Python and AI Class

@Josh_Melnick @Team_VCC

We’ll cover the basis of setting up python, building data models from the DMS weather station (given its still working) in influxdb, and would be diving into modules like keras, jupyter notebook, and pytorch.

Check it out of you like; I know we’ll be having a lot of fun diving into this together. If there’s enough interest we could continue it on into a weekend hackathon as a group project.

Bonus round; value add to DMS:

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Damn, wish I hadn’t missed the boat on this. Sounds very fun

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The Weather Station, located on the roof of DMS, is currently nonfunctional. It was blown over by strong winds several months ago.

@dariosaur Still going on!

Currently scheduled for Sept 13 but is there a better day for everyone?

darn… we can pull in other datasets but I’d be glad to fix that station up.

Could someone with roof access bring it down so it can be repaired? There is a second ask that once repair we can get it back up there?

The Weather Station belongs to Science. Suggest you check with them first.

What do you mean setting up Python like downloading and IDE or anaconda? Jupyter Notebooks is easier for newbies I think.

We dont need a weather station could just use a free weather API

We can get free data sets for ML from Kaggle

95% of the work of ML is wrangling the data and filling in NaN values with either interpolation or nearest neighbor or the mean of the data in a particular column, that is the work is the intuitive Data Science.

to quote myself:

and would be diving into modules like keras, jupyter notebook, and pytorch.

Did not knew about kaggle that is a great idea.

As for the weather station… we may want to get up there and pull it down if we’re not going to repair it though.

It said registration was closed when I looked, but I’ll check back later.

It was closed for me too.

Odd, went to check on it and it said there was a fee to students and honorarium. I didn’t submit it as such but I corrected it:

Should be available in the next 48 hours.

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How does the online compiler work how do you use libraries? Never mind I figured it out.

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yeah under the hood there’s a linux docker container. so it has GCC, pip, and the usual gnu tools. but I bet it was a lot more fun “hacking” at it to figure it out.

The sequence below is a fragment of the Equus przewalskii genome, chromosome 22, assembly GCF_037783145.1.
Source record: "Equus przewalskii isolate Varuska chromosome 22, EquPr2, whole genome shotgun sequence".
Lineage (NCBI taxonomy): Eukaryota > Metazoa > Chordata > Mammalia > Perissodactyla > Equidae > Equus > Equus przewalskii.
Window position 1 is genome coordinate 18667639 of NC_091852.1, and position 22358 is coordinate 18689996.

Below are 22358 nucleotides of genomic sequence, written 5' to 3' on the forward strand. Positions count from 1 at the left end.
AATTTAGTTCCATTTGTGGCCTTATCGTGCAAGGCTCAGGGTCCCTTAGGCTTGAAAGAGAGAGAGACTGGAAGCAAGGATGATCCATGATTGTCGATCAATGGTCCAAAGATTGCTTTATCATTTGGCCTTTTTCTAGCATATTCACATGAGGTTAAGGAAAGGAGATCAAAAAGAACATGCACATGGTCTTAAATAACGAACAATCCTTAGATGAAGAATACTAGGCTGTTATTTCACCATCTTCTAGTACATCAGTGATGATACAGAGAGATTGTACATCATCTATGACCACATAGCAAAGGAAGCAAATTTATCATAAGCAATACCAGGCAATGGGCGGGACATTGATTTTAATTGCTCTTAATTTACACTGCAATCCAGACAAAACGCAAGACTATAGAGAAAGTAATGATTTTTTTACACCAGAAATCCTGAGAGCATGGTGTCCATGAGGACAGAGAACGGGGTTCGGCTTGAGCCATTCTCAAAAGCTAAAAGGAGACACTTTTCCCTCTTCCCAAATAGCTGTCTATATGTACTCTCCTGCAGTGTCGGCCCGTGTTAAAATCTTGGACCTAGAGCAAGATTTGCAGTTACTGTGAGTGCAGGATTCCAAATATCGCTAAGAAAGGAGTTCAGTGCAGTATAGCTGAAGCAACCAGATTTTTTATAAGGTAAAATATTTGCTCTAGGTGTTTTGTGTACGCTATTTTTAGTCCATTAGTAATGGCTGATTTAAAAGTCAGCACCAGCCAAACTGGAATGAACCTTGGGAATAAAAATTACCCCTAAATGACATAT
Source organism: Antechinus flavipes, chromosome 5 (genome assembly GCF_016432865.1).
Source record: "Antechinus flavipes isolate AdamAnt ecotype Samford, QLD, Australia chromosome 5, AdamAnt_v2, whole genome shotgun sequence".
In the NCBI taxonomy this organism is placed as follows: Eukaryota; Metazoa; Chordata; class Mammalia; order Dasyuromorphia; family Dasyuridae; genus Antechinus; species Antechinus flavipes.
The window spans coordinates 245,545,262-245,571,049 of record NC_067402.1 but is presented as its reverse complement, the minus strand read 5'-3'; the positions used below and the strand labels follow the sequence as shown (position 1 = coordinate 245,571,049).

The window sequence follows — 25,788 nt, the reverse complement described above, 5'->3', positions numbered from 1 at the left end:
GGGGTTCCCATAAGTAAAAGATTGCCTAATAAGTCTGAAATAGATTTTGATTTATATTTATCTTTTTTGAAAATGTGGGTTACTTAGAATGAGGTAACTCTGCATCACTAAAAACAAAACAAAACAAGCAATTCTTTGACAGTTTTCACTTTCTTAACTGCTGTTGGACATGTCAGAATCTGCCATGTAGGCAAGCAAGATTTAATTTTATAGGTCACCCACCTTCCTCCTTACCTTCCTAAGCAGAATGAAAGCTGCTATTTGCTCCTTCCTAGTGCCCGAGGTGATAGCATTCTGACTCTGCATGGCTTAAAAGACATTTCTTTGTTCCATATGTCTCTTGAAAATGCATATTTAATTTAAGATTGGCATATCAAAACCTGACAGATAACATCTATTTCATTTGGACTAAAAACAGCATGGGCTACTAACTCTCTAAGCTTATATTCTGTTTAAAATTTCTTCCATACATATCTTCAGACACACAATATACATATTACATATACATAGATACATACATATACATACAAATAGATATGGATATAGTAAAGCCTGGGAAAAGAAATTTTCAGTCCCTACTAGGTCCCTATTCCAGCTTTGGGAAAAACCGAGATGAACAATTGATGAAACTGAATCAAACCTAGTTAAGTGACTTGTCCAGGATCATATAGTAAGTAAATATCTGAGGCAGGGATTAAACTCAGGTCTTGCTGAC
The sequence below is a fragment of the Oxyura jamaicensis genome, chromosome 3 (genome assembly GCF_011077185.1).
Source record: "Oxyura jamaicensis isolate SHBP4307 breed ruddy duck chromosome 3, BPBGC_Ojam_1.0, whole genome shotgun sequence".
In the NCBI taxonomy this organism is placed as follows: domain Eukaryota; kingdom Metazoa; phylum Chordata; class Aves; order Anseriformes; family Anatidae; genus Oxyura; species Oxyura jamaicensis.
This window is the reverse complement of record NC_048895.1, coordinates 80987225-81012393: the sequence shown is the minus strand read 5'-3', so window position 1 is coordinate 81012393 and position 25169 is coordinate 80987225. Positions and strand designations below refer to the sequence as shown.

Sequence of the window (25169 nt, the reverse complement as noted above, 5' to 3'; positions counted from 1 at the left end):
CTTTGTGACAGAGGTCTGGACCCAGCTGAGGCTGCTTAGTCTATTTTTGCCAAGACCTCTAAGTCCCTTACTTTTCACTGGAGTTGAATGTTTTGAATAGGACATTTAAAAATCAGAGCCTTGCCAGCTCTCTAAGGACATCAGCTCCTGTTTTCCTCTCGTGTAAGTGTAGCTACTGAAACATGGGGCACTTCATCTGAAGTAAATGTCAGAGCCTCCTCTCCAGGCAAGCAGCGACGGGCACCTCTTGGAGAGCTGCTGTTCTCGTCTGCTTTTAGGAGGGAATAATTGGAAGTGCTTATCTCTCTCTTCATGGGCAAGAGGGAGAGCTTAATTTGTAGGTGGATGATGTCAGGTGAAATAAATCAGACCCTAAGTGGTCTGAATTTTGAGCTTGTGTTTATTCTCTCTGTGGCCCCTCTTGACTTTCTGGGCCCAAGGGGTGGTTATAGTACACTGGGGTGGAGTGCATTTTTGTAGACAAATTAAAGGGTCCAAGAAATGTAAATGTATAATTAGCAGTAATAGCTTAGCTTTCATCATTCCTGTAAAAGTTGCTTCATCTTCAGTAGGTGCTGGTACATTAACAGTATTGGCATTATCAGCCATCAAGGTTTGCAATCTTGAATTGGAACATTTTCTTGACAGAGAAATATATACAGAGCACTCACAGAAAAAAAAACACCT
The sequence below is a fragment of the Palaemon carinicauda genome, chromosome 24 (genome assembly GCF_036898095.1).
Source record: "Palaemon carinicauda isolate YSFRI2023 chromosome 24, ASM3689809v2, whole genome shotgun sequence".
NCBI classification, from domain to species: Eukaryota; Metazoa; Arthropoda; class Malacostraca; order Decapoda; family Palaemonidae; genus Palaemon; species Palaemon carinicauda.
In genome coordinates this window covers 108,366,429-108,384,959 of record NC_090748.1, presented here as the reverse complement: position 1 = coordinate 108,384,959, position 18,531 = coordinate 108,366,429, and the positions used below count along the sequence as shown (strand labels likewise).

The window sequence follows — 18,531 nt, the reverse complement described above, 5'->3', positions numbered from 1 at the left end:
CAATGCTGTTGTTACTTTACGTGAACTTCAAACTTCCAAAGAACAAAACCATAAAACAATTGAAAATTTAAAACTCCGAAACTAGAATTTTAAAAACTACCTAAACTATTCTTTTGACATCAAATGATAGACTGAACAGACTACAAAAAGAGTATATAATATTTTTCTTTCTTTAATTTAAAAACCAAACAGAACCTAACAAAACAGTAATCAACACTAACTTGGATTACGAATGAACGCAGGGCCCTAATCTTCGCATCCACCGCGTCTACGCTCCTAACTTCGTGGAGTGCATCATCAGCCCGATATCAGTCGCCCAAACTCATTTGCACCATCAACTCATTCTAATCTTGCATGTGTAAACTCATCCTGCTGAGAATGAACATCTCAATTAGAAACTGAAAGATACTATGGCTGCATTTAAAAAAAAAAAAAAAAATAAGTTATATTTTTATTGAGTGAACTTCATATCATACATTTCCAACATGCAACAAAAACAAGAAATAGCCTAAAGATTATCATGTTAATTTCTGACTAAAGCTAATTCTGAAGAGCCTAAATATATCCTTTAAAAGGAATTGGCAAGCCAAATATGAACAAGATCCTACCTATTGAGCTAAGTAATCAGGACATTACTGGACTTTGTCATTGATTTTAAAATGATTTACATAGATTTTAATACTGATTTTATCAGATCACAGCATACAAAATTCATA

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Since there has not been enough interest in the class, tonight’s session is cancelled.

A better course option for attendees would be:

Which is usually a $200 class that is being offered for $10.99 and is extremely worth taking.

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It quoted me a couple dollars more and had a 30 day money back guarantee so I signed up. Thanks for the link. I had joked that I had learned so many languages before retirement and I would not take on another. But every time I see the power of Python, I was impressed.

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I know what you mean, just was doing some monte carlo modeling earlier today for the probability if someone would call a rideshare given they’re walking more than 4 blocks away from “home”.

In C that’s a few hundred lines of code.


# coding: utf-8
Models a person going 'x' blocks from home and probability of a rideshare being called.

from random import choice as choose

    "North": (0, 1),
    "South": (0, -1),
    "East": (1, 0),
    "West": (-1, 0),

def rand_walk(iterations):
    Random walking on a grid with reverse paths allowed

    grid_x, grid_y = 0, 0

    for _ in range(iterations):

        (grid_dx, grid_dy) = choose([

        grid_x += grid_dx
        grid_y += grid_dy

    return (grid_x, grid_y)

def model(num_of_walks, max_blocks):
    Calculate model

    for walk_len in range(1, max_blocks):
        no_transport = 0

        for _ in range(num_of_walks):
            (grid_x, grid_y) = rand_walk(walk_len)
            distance = abs(grid_x) + abs(grid_y)
            if distance <= 4:
                no_transport += 1

        no_transport_percentage = float(no_transport) / num_of_walks
        print("Walk size = ", walk_len,
              " / % of no transport = ", 100 * no_transport_percentage)

def main():
    Do the things

    for _ in range(25):
        walk = rand_walk(10)
        print(walk, "Distance from home = ", abs(walk[0]) + abs(walk[1]))

    for walks in (100, 10000):
        model(num_of_walks=walks, max_blocks=31)

if __name__ == '__main__':

# vim: set sts=4 ts=4 et number list:

Less than 70 but that’s also with comments for help(), readability, and prep as an importable module (ie ready to be published via pip). Plus one can add in a quick genetic algorithm and randomizer in about another 10 lines.

The really fun part for this greybeard is the rand_walk function can be used in game development.

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